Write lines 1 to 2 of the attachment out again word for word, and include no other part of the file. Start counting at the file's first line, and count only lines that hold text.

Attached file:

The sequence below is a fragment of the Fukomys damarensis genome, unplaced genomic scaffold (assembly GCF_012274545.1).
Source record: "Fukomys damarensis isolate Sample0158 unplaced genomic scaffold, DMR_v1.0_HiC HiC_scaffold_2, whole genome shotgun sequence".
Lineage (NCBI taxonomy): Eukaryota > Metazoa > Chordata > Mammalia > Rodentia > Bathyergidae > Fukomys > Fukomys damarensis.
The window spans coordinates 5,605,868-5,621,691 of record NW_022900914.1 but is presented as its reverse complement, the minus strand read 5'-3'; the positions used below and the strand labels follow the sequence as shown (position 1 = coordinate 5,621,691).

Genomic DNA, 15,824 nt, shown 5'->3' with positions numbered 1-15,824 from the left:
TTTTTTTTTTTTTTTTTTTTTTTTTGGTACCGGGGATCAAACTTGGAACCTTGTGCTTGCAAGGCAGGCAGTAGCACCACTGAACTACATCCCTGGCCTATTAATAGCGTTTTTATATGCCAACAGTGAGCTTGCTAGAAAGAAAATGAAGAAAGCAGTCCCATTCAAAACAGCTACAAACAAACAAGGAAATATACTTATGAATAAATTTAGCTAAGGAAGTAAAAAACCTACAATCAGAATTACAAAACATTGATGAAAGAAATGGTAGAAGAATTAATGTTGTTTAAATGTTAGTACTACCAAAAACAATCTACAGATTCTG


The sequence below is a fragment of the Fukomys damarensis genome, unplaced genomic scaffold (assembly GCF_012274545.1).
Source record: "Fukomys damarensis isolate Sample0158 unplaced genomic scaffold, DMR_v1.0_HiC HiC_scaffold_2, whole genome shotgun sequence".